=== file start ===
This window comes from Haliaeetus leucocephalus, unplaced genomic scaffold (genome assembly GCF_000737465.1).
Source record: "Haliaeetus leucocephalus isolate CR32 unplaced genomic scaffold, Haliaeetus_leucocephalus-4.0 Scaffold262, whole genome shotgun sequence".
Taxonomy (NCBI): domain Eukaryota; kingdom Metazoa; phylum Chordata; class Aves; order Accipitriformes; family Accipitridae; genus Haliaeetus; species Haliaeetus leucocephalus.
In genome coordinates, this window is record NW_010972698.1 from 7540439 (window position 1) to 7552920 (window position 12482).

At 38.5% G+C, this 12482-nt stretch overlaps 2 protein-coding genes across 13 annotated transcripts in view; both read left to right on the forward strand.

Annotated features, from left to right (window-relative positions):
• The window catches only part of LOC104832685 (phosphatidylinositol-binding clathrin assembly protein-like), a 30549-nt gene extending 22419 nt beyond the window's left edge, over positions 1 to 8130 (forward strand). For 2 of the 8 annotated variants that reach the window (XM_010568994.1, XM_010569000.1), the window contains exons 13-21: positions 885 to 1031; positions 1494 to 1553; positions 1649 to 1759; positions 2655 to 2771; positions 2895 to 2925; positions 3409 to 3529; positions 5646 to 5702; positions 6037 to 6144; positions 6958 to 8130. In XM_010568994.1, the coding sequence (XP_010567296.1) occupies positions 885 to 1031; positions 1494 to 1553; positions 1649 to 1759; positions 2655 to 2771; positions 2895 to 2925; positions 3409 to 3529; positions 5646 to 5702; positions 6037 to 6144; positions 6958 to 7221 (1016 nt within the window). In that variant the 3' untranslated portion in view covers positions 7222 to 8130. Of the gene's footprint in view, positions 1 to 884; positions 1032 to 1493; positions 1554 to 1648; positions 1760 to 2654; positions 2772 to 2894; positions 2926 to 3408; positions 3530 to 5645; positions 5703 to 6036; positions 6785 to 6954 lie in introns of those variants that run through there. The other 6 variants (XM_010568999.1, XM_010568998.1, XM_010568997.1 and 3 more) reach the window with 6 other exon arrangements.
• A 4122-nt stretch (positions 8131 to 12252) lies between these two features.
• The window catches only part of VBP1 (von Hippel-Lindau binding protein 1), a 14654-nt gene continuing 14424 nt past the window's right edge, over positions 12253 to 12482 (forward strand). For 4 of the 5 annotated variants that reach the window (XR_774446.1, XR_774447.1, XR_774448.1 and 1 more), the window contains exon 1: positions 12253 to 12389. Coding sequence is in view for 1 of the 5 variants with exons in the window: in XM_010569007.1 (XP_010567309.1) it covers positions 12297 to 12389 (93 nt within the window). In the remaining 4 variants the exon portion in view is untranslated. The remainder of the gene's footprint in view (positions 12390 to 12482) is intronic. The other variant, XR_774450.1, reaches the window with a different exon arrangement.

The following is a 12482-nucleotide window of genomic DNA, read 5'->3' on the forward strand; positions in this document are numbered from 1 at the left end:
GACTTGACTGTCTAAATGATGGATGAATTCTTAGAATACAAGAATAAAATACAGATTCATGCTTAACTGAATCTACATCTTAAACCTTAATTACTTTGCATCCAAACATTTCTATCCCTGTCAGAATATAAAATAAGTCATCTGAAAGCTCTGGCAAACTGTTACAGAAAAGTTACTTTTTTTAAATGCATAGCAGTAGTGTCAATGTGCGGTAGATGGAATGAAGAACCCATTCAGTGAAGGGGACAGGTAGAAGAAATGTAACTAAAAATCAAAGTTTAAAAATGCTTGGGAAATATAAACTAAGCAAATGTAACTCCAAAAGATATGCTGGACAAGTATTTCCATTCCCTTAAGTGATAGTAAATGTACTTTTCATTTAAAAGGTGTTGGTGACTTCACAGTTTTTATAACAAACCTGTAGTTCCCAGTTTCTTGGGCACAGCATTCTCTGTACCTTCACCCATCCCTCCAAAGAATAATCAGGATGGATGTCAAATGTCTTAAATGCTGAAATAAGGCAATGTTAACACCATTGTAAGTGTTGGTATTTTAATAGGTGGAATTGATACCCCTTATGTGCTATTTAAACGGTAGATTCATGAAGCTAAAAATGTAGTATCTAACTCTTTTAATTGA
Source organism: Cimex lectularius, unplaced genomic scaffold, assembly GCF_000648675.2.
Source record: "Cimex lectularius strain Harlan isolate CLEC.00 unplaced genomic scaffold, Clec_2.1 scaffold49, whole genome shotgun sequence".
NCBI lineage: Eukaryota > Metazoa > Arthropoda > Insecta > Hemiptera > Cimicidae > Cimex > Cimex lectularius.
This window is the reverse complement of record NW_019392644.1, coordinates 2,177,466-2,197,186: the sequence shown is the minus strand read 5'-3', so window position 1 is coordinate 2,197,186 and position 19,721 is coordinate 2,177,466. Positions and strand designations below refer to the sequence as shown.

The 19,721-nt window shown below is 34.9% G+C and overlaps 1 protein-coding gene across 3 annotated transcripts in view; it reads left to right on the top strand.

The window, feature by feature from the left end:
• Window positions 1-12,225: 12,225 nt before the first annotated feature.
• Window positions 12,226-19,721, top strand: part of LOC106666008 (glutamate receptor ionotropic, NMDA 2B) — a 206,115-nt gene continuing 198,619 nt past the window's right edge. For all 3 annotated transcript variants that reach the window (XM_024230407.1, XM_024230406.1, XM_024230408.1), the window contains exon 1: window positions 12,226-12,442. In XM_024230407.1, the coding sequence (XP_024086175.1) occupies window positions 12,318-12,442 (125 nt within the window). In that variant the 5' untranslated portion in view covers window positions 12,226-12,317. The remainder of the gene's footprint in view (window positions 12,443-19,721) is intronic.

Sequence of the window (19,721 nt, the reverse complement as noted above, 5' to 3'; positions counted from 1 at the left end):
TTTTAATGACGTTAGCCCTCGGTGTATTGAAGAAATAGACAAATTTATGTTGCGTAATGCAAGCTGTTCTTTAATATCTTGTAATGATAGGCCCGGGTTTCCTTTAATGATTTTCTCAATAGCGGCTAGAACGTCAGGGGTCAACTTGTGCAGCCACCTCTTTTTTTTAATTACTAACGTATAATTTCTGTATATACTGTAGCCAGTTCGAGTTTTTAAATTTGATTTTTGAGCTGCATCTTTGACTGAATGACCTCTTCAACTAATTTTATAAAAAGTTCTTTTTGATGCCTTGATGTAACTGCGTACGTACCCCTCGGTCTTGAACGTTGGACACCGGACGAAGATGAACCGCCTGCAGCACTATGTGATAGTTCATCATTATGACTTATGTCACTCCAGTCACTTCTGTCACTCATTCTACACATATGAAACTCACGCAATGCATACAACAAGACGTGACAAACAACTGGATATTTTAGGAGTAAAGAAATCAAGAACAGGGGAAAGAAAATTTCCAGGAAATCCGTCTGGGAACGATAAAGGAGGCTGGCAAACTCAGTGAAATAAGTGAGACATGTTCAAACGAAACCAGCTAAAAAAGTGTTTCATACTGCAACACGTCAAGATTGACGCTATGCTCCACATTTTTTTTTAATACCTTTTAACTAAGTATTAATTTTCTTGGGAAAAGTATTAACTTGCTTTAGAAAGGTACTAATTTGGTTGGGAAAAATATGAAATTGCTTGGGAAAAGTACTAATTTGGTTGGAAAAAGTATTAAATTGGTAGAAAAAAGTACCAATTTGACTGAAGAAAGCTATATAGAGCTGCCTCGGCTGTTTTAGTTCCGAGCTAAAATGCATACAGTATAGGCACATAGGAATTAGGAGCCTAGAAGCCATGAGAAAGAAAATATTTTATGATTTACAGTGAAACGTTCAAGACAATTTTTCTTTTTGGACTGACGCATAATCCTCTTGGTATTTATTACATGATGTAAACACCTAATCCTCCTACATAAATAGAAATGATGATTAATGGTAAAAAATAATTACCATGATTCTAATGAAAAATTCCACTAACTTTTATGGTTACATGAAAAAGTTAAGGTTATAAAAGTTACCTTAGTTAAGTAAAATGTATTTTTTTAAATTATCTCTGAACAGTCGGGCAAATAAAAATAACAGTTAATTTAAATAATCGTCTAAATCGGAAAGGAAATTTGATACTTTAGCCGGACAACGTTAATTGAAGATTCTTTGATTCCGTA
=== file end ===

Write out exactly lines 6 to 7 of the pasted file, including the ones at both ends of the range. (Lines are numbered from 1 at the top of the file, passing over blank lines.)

Annotated features, from left to right (window-relative positions):
• The window catches only part of LOC104832685 (phosphatidylinositol-binding clathrin assembly protein-like), a 30549-nt gene extending 22419 nt beyond the window's left edge, over positions 1 to 8130 (forward strand). For 2 of the 8 annotated variants that reach the window (XM_010568994.1, XM_010569000.1), the window contains exons 13-21: positions 885 to 1031; positions 1494 to 1553; positions 1649 to 1759; positions 2655 to 2771; positions 2895 to 2925; positions 3409 to 3529; positions 5646 to 5702; positions 6037 to 6144; positions 6958 to 8130. In XM_010568994.1, the coding sequence (XP_010567296.1) occupies positions 885 to 1031; positions 1494 to 1553; positions 1649 to 1759; positions 2655 to 2771; positions 2895 to 2925; positions 3409 to 3529; positions 5646 to 5702; positions 6037 to 6144; positions 6958 to 7221 (1016 nt within the window). In that variant the 3' untranslated portion in view covers positions 7222 to 8130. Of the gene's footprint in view, positions 1 to 884; positions 1032 to 1493; positions 1554 to 1648; positions 1760 to 2654; positions 2772 to 2894; positions 2926 to 3408; positions 3530 to 5645; positions 5703 to 6036; positions 6785 to 6954 lie in introns of those variants that run through there. The other 6 variants (XM_010568999.1, XM_010568998.1, XM_010568997.1 and 3 more) reach the window with 6 other exon arrangements.